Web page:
Legal questions about an interview Google Inc.’s founders gave to a magazine are the latest in a string of developments that have clouded the online search engine’s highly anticipated initial stock offering.
In a seven-page article of Playboy delivered to some subscribers Thursday, co-founders Larry Page and Sergey Brin discuss the company’s rapid growth and even brag about how Google’s search engine has helped save people’s lives.
The snag is that the interview threatens to delay Google’s initial public offering because securities regulations restrict what executives can say while preparing to sell stock for the first time.
Google on Friday amended the risk factors outlined in its IPO filings to include the article, but said they would “vigorously” contest any claim that it violated securities law.
“The article presented certain statements about our company in isolation and did not disclose many of the related risks and uncertainties described in this prospectus,” the filing said.
“... if our involvement were held by a court to be in violation of the Securities Act of 1933, we could be required to repurchase the shares sold to purchasers in this offering at the original purchase price for a period of one year following the date of the violation.”
Nevertheless, the Mountain View-based company maintained that the 28 brokerages handling its unorthodox initial public offering began accepting bids Friday morning as part of the company’s plan to raise $3 billion.
Google needs the Securities and Exchange Commission to approve its IPO registration statement before it can complete the stock sale — a process the interview complicates, predicted Michael Zuppone, a former SEC attorney.
“I don’t want to rain on their parade, but I think this interview is going to cause regulatory concern. There could be consequences,” said Zuppone, now with Paul, Hastings, Janofsky & Walker in New York.
Securities attorney David Walek of Ropes & Gray agreed that the interview would be a serious problem for almost any company preparing an IPO. But he said Google may be an exception because of the widespread publicity swamping the company since its IPO filing in late April.
“There already has been so much written about this company that the SEC may conclude that this doesn’t really change the mix that much,” Walek said.
SEC spokesman John Nester and Google spokeswoman Cindy McCaffrey declined to comment Thursday.
Google and its insiders hope to sell stock at a price ranging from $108 to $135 per share. But the auction could change that price, particularly if most of the bids fall below the minimum $108 target.
The auction is expected to be wrapped up sometime next week, the company said.
Playboy spokeswoman Theresa Hennessey said the magazine conducted the interview with Page and Brin on April 22 — a week before Google filed its registration statement. None of Google’s top executives have granted interviews since the company’s IPO filing.
Securities attorneys contacted Thursday said they doubted the timing of the interview would matter to the SEC because Page and Brin knew then that an IPO filing was imminent.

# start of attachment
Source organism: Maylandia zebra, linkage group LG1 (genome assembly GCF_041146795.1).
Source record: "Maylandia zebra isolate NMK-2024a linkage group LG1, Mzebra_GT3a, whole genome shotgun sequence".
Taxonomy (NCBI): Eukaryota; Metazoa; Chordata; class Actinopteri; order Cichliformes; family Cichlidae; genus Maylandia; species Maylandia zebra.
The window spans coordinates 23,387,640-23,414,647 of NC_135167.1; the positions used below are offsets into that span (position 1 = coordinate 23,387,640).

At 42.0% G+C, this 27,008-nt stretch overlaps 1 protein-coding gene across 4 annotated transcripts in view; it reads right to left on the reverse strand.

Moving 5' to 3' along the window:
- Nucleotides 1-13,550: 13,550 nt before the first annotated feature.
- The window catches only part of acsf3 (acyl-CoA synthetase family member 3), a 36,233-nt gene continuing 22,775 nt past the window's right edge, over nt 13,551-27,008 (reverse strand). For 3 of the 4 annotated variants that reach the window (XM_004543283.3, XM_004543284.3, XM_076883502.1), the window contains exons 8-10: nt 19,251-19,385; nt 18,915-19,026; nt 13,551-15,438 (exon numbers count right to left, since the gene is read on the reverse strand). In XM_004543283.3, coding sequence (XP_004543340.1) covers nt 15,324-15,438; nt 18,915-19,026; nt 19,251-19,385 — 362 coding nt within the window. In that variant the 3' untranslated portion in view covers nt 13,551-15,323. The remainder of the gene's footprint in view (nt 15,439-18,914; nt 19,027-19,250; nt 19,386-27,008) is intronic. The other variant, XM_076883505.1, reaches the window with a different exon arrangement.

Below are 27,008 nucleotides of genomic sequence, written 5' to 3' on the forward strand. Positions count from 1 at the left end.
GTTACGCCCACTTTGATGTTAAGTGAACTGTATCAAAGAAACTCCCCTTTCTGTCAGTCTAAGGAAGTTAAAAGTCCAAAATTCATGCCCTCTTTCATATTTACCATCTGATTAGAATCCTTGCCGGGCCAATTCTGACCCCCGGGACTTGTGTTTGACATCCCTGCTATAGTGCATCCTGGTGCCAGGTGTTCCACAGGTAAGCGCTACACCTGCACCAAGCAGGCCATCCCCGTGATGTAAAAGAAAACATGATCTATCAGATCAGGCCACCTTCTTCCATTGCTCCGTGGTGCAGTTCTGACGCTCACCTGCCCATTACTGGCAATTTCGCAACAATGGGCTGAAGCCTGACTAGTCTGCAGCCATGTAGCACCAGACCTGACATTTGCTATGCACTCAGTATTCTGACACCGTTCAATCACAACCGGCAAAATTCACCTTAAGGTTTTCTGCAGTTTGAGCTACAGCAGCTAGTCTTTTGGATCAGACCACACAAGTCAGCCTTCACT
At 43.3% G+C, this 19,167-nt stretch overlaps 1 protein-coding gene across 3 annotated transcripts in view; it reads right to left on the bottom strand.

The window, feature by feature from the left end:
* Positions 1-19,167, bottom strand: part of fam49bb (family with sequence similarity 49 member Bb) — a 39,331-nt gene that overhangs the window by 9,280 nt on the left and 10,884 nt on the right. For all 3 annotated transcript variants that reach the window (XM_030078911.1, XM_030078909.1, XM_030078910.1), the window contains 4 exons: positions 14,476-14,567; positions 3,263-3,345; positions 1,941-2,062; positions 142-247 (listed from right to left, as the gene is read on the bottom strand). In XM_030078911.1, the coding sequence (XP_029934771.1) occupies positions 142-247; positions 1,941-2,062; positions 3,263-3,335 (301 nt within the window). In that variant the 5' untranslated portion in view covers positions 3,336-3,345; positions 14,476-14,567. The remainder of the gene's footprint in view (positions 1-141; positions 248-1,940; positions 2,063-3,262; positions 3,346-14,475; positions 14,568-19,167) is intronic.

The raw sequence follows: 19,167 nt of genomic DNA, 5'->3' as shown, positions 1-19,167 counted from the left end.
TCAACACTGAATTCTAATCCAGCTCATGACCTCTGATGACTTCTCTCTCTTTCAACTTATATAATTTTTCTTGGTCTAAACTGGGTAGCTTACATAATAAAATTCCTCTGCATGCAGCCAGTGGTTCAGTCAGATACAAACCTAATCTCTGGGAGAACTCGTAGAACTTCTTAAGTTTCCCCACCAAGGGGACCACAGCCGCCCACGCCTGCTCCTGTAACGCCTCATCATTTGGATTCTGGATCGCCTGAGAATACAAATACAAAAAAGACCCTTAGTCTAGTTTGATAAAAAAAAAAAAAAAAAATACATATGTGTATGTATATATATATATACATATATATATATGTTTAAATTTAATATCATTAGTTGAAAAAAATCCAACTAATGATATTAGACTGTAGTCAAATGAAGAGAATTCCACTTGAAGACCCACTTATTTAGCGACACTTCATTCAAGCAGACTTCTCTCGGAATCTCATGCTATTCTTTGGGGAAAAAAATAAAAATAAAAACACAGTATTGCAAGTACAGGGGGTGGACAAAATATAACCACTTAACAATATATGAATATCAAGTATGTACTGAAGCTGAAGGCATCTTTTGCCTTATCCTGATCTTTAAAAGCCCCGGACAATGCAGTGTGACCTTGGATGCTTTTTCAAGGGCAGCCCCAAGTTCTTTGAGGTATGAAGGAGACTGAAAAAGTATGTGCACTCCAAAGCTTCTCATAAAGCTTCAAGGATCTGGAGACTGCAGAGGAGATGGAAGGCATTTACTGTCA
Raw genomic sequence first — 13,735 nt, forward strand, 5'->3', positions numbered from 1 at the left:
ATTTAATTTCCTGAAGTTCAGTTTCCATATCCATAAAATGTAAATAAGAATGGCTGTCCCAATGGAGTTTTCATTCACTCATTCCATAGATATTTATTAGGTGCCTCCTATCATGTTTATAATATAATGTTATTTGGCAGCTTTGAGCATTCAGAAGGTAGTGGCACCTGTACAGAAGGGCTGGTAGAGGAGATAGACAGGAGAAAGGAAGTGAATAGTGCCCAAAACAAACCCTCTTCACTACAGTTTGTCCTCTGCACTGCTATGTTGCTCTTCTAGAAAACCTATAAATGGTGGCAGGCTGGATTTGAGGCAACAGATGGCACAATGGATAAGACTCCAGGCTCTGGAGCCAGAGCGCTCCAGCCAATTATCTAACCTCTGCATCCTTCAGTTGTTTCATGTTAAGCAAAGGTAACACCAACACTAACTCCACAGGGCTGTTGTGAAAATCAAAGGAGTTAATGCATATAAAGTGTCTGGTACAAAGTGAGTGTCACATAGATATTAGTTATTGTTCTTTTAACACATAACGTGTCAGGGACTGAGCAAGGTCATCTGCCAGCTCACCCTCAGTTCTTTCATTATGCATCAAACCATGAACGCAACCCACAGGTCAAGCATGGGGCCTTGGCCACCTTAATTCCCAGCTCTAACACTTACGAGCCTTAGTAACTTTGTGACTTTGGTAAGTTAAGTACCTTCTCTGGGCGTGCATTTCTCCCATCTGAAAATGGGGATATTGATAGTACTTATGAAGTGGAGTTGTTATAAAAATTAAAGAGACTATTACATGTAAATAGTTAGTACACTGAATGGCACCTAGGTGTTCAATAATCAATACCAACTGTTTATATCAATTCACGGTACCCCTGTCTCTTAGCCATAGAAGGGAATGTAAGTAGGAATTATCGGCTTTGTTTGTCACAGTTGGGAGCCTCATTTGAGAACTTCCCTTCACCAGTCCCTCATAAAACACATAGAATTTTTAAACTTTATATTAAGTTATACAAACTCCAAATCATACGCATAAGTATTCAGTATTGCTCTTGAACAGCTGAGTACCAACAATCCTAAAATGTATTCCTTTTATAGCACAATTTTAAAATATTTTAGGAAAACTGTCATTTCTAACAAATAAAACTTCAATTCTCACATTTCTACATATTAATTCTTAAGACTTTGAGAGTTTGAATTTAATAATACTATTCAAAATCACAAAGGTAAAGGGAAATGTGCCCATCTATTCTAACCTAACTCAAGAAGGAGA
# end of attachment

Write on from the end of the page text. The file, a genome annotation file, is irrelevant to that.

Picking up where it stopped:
“The SEC draws a distinction between what a company can control and what they can’t control, and this is something they could have controlled,” said Bob Clarkson of Jones Day in Menlo Park.
The SEC sometimes imposes a “cooling off” period when a company involved in an IPO releases any information that deviates from its IPO registration statement. The SEC is especially sensitive to promotional remarks while a company is gearing up for an IPO, securities attorneys said.
Regulators cracked down on Salesforce.com in May when the company’s CEO, Marc Benioff, cooperated with an article published in The New York Times on May 9. After the article appeared, the SEC forced the San Francisco-based company to delay its high-profile IPO. Salesforce.com completed its IPO six weeks after the article appeared.
The uncertainty raised by the Playboy interview is not the first difficulty Google’s IPO has faced.
The company has been stung by a backlash against the high target price, a legal settlement that will result in a third-quarter loss and a disclosure that management may have broken securities laws in 18 states by neglecting to register stock previously distributed to its employees.
Also, investors have been souring on tech stocks, causing some analysts to wonder whether Google would be better off postponing its IPO.
In the Playboy interview, both Page and Brin cover mostly familiar ground about Google’s history, the company’s unconventional business approach and their aspirations to make the world a better place.
They also express tremendous pride about Google’s accomplishments during the company’s nearly six-year history.
“Google is a useful tool in people’s lives,” Brin told Playboy. “There are extreme cases, we’re told, when Google has saved people’s lives.”
Brin said, “Someone wrote that he was having chest pains and wasn’t sure of the cause. He did a Google search, decided he was having a heart attack and called the hospital. He survived and wrote us.”